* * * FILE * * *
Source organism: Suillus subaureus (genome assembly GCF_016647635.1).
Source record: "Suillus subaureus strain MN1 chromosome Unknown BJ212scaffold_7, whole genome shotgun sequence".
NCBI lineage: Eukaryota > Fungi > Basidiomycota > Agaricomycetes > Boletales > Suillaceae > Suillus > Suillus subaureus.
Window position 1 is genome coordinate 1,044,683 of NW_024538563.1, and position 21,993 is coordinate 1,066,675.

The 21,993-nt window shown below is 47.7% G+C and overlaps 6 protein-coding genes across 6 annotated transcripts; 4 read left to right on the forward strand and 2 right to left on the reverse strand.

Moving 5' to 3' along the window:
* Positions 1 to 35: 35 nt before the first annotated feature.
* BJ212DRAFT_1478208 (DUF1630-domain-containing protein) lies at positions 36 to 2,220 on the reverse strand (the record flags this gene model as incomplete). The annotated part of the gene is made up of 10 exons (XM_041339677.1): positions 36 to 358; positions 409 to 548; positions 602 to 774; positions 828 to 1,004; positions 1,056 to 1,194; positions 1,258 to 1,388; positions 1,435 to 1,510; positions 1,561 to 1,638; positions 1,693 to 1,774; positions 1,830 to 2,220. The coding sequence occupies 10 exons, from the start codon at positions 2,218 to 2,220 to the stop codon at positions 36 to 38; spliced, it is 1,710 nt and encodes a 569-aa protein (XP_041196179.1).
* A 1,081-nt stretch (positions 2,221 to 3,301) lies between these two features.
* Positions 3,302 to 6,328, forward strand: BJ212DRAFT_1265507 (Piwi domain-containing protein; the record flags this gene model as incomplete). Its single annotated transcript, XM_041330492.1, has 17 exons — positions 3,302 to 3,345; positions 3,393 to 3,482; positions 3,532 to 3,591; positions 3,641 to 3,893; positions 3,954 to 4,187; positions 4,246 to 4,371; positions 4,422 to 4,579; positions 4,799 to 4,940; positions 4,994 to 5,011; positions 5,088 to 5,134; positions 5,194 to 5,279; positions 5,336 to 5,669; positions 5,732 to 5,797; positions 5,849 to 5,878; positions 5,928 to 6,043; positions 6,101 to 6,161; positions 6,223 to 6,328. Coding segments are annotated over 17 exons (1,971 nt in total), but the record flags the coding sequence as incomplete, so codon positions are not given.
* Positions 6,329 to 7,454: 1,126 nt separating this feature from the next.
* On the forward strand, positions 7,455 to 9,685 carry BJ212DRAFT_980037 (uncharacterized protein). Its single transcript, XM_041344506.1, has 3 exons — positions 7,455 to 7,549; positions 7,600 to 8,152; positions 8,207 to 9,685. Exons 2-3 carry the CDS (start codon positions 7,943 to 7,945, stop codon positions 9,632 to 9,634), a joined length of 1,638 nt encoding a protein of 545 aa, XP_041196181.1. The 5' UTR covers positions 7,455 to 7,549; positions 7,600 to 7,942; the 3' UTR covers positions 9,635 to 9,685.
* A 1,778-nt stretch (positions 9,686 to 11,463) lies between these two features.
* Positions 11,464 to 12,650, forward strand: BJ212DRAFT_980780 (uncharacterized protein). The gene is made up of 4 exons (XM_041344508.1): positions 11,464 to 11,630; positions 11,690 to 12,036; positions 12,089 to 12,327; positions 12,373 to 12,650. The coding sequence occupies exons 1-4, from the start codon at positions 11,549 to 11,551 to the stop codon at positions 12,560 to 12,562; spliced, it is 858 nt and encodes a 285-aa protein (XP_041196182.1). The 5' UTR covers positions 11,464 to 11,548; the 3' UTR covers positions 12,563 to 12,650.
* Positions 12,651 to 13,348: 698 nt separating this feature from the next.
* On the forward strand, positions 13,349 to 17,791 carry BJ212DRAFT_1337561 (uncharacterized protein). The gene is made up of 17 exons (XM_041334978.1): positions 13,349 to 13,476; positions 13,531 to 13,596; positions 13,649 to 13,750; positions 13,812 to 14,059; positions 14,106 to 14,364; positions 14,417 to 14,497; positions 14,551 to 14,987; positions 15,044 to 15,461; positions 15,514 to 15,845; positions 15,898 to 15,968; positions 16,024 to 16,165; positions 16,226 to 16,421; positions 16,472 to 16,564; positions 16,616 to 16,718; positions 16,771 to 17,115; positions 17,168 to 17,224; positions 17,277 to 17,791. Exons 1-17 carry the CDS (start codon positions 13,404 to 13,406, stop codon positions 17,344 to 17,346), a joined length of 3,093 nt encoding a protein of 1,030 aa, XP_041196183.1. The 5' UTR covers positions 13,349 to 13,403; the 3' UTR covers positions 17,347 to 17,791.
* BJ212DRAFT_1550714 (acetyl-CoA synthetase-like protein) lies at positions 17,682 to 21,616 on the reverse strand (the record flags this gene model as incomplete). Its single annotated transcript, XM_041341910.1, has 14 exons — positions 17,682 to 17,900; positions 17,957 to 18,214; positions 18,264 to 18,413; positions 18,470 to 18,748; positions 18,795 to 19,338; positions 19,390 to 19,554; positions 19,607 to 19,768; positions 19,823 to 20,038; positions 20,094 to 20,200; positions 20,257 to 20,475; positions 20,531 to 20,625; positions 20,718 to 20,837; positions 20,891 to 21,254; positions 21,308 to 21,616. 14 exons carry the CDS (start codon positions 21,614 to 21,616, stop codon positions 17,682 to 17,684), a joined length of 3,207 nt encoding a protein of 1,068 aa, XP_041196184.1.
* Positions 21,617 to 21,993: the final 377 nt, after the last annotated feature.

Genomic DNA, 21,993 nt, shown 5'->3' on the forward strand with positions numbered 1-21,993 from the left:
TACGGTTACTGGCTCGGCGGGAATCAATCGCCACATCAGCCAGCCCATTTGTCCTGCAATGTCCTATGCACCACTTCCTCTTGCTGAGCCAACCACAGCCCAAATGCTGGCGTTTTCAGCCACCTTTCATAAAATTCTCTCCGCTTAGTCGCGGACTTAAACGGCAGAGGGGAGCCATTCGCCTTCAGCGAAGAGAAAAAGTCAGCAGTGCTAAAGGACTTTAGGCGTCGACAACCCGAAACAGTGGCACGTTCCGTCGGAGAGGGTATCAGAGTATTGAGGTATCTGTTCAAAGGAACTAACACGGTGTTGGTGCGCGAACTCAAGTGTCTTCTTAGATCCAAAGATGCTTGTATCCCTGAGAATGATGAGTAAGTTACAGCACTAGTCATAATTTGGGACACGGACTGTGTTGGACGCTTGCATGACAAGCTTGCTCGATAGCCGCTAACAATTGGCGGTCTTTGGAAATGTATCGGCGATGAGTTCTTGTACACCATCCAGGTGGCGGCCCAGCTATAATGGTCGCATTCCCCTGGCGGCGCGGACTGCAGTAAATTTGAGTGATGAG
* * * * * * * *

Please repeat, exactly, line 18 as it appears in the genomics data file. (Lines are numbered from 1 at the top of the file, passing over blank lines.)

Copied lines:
* Positions 21,617 to 21,993: the final 377 nt, after the last annotated feature.